One thing that made the Eagle Mine unique is the underground mill, left of this picture. As the rocks moved down the mill, they would be turned into finer and finer powder.
Here, the concentrated gold (and silver, and zinc, I would guess) would be loaded into trucks bound for the smelter.
The bits with handles are the filters with screens of different sizes. Larger grain particles would be stopped at the top for further reduction via the mills, while the powder at the bottom would be run through another bolter–one of the refinement stages in flour production.
In what Studebaker called the ‘Materials Building’ are these giant concrete bins of fine molding sand, there for casting metal parts using the molten metal from the adjoining building. On the far left side there is a train track and once upon a time a gantry crane traced the room under the roof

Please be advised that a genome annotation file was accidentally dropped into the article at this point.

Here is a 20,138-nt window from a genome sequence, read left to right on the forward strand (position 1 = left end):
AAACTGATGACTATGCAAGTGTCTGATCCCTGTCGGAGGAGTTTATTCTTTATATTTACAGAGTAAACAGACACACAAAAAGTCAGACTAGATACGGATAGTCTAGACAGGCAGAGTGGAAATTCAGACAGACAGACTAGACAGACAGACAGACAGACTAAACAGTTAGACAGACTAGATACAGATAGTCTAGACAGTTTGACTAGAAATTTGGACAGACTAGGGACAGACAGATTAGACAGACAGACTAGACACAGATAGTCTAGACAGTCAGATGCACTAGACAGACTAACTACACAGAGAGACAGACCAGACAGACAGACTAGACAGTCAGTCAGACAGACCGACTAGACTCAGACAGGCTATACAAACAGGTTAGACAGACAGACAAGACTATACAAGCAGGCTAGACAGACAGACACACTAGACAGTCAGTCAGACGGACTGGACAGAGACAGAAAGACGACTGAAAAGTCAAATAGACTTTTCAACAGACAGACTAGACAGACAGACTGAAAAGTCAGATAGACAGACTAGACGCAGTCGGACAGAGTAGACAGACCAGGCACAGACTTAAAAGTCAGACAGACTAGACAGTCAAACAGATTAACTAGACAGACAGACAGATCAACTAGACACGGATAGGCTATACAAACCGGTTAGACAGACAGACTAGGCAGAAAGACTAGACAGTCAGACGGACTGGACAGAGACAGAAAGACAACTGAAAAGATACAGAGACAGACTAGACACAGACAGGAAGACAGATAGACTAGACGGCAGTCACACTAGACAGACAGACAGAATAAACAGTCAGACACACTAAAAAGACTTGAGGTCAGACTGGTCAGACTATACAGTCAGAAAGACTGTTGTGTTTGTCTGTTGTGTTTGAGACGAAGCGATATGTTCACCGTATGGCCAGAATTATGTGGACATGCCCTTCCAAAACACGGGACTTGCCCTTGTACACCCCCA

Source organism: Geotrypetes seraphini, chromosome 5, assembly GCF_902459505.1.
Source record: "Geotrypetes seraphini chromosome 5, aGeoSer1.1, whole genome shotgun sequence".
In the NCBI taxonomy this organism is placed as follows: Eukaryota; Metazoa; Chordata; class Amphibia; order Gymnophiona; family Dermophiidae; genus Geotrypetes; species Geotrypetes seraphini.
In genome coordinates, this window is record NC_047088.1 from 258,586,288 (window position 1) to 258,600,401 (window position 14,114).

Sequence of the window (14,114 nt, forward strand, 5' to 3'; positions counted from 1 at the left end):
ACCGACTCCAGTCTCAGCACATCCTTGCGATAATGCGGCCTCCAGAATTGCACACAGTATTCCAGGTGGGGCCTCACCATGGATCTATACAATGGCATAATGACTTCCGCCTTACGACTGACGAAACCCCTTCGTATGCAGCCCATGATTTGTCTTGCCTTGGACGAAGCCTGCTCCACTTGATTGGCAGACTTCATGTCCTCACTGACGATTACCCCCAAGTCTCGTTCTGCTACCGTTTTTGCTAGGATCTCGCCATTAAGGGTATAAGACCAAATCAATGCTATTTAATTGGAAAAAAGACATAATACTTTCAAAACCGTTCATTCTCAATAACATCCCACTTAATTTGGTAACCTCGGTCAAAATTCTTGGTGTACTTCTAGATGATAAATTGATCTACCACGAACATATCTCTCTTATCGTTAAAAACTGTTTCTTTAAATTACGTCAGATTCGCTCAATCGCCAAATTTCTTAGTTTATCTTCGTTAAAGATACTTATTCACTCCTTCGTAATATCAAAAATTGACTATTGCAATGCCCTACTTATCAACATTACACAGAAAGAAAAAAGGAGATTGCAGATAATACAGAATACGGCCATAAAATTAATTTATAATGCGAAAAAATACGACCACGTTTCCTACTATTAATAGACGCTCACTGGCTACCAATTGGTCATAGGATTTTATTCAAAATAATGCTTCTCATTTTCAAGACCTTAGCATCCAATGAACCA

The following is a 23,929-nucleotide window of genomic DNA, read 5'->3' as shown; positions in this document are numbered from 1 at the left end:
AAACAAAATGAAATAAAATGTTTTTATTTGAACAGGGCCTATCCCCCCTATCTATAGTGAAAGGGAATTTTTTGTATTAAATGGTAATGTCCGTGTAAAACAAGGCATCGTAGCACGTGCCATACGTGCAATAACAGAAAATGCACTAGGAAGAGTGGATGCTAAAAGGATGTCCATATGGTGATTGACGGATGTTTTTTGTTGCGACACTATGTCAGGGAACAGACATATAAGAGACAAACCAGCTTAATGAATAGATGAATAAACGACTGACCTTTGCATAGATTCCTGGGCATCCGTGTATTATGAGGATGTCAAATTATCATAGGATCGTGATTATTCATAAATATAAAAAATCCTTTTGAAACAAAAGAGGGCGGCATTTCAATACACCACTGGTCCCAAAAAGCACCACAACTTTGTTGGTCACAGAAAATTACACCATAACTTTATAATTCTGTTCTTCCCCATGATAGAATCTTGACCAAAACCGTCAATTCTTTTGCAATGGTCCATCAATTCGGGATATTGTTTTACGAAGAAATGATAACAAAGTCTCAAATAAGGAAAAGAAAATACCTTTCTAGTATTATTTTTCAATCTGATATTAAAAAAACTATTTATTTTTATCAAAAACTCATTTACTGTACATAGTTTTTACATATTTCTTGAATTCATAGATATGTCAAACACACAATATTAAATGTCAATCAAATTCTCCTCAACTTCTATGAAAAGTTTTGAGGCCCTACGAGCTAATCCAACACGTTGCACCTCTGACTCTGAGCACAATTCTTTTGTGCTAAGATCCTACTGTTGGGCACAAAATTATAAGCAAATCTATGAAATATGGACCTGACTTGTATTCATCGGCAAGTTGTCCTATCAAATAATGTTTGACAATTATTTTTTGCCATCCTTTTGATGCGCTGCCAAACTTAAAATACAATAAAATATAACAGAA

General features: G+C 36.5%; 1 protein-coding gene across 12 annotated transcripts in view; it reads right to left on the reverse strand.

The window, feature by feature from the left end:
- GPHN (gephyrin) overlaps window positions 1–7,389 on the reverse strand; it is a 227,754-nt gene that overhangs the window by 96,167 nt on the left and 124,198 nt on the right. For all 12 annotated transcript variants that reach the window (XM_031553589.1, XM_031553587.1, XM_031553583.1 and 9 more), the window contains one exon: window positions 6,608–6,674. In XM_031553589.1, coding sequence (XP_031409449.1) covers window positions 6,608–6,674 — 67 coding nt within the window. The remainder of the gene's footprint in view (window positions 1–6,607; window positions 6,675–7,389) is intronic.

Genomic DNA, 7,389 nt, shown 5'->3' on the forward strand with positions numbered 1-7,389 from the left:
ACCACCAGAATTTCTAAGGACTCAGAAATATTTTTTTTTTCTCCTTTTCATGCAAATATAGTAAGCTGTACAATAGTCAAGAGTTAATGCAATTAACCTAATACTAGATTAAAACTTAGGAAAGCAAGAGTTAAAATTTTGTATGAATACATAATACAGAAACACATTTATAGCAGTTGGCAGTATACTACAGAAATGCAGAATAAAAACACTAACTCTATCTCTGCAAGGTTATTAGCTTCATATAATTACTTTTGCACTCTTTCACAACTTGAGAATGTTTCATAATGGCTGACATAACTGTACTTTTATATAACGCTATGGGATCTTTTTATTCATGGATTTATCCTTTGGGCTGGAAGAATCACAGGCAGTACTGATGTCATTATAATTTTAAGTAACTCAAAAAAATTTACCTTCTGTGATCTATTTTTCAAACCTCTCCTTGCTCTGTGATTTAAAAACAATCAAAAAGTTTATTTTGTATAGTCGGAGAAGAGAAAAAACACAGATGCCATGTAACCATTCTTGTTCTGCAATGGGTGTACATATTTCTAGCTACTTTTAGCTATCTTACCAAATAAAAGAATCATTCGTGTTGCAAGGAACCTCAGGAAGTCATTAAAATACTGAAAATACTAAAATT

On the National Mine property are two shafts, both serving the same workings. This one seems to have gotten some upgrades in the 1960s, judging from the condition of the metal.
The hoist signal dangling beside the modern mine shaft would ring a bell next to the giant electric motors that would send the men and machinery into the underground.
The bathtub fell into the basement, ala The Miller’s Tale. That’s right. Chaucer.
One of the paper warehouses, with snow blowing across the floors.
Looking through the loading platform of Frontenac Mine toward Black Hawk. In 1900, you would see Druid Mine on the left and Aduddell on the right.